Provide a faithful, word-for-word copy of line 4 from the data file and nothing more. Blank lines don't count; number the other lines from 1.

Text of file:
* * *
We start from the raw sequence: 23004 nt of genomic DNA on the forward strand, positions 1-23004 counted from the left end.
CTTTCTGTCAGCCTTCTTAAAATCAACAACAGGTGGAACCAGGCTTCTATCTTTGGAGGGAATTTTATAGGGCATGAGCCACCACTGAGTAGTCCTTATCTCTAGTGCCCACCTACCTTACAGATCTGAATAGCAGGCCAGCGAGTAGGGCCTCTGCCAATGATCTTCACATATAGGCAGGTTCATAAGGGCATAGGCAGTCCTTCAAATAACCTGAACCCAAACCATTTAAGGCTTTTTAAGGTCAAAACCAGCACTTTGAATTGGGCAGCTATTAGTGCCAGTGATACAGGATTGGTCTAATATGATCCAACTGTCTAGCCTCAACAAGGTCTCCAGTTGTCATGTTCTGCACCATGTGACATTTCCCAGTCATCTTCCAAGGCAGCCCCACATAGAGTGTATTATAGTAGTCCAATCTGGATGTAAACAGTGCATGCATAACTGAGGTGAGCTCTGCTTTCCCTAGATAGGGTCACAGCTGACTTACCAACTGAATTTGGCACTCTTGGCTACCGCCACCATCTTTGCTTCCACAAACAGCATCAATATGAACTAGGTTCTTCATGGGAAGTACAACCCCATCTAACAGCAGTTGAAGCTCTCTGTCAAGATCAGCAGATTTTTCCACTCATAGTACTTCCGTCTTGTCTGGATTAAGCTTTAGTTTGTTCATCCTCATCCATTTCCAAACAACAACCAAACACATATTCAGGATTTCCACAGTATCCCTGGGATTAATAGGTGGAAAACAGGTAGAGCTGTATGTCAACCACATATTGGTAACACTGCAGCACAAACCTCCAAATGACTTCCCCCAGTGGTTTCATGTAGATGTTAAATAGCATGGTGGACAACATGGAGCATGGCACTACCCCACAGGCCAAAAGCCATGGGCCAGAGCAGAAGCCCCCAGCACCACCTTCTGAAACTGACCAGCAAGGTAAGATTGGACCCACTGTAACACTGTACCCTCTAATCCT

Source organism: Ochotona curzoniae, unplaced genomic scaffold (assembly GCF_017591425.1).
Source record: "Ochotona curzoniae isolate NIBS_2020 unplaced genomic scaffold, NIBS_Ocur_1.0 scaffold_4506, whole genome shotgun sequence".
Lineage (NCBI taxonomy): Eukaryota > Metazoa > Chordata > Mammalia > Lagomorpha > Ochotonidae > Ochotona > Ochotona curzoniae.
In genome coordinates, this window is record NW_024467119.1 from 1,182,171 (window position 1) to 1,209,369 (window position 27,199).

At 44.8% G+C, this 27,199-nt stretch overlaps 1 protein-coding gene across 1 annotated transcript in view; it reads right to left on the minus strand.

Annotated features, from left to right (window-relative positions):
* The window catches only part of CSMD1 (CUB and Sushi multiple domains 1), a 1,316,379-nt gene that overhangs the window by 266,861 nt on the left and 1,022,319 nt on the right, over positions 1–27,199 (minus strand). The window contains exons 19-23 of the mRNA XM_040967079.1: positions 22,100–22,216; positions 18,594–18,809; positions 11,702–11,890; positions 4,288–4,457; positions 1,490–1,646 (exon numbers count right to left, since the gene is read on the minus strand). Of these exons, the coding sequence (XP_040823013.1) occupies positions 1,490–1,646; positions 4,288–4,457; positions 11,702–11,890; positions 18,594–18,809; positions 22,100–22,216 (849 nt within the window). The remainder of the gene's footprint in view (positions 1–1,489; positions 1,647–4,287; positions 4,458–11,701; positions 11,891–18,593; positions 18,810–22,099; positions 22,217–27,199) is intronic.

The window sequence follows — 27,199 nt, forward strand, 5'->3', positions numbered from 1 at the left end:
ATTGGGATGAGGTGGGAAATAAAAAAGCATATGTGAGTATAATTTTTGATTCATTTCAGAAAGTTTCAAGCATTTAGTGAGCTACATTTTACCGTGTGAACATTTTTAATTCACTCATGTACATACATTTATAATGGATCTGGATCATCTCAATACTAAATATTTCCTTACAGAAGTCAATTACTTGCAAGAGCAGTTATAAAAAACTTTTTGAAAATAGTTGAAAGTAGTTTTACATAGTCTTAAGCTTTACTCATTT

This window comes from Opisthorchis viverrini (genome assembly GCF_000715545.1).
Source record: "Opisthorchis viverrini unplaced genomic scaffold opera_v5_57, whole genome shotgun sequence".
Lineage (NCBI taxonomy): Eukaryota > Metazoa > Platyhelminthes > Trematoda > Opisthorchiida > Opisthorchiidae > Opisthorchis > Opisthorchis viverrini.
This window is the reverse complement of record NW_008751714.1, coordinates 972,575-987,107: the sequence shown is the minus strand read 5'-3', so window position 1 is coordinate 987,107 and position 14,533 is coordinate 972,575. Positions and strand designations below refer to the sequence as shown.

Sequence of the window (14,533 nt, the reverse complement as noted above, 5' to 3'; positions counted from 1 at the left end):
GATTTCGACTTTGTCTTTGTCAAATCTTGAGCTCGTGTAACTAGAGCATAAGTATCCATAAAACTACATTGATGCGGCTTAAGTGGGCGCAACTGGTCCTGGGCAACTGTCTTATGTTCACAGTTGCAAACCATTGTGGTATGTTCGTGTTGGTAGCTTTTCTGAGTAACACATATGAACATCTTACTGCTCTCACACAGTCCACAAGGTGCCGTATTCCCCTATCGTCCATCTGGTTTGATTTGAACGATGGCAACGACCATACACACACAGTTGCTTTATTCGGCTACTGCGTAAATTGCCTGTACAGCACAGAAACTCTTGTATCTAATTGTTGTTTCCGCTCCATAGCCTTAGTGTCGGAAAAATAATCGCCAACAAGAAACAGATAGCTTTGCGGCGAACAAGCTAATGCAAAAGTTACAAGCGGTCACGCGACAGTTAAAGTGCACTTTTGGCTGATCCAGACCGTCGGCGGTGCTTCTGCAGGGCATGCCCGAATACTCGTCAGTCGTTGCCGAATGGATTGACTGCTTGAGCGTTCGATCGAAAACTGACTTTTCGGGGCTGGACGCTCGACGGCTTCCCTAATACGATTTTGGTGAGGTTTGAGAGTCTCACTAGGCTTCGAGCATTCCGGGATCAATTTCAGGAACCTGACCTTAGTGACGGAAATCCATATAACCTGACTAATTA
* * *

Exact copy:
Source record: "Ochotona curzoniae isolate NIBS_2020 unplaced genomic scaffold, NIBS_Ocur_1.0 scaffold_4506, whole genome shotgun sequence".